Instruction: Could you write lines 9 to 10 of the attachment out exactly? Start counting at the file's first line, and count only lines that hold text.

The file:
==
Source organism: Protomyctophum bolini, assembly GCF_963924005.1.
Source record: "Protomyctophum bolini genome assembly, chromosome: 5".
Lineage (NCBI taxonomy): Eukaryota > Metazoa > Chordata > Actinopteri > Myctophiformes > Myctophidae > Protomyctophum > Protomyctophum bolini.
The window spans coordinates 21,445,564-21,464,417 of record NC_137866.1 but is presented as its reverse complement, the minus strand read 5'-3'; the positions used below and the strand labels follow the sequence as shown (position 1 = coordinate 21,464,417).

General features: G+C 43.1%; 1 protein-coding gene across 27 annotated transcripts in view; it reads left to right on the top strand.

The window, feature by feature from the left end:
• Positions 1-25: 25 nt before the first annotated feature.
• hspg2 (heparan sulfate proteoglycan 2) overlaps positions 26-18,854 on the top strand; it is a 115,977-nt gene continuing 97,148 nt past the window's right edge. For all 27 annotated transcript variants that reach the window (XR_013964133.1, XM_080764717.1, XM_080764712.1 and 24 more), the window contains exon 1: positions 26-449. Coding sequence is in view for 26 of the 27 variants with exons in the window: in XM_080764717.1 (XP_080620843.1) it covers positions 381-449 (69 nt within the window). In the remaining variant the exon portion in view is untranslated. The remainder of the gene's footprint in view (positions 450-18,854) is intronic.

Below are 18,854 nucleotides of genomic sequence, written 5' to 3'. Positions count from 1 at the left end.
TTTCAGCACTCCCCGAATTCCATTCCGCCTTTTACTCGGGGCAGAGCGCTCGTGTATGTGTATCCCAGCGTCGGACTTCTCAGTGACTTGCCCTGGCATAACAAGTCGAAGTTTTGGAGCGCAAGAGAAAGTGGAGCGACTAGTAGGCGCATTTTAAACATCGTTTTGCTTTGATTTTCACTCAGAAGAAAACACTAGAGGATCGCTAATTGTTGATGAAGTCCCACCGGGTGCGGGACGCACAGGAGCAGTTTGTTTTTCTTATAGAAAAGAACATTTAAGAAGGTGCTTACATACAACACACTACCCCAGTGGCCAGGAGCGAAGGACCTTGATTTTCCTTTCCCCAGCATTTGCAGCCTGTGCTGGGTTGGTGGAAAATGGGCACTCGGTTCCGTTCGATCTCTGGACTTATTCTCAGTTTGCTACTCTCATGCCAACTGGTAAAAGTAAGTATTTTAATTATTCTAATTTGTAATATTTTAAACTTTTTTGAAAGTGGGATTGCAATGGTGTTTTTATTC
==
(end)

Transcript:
Below are 18,854 nucleotides of genomic sequence, written 5' to 3'. Positions count from 1 at the left end.
TTTCAGCACTCCCCGAATTCCATTCCGCCTTTTACTCGGGGCAGAGCGCTCGTGTATGTGTATCCCAGCGTCGGACTTCTCAGTGACTTGCCCTGGCATAACAAGTCGAAGTTTTGGAGCGCAAGAGAAAGTGGAGCGACTAGTAGGCGCATTTTAAACATCGTTTTGCTTTGATTTTCACTCAGAAGAAAACACTAGAGGATCGCTAATTGTTGATGAAGTCCCACCGGGTGCGGGACGCACAGGAGCAGTTTGTTTTTCTTATAGAAAAGAACATTTAAGAAGGTGCTTACATACAACACACTACCCCAGTGGCCAGGAGCGAAGGACCTTGATTTTCCTTTCCCCAGCATTTGCAGCCTGTGCTGGGTTGGTGGAAAATGGGCACTCGGTTCCGTTCGATCTCTGGACTTATTCTCAGTTTGCTACTCTCATGCCAACTGGTAAAAGTAAGTATTTTAATTATTCTAATTTGTAATATTTTAAACTTTTTTGAAAGTGGGATTGCAATGGTGTTTTTATTC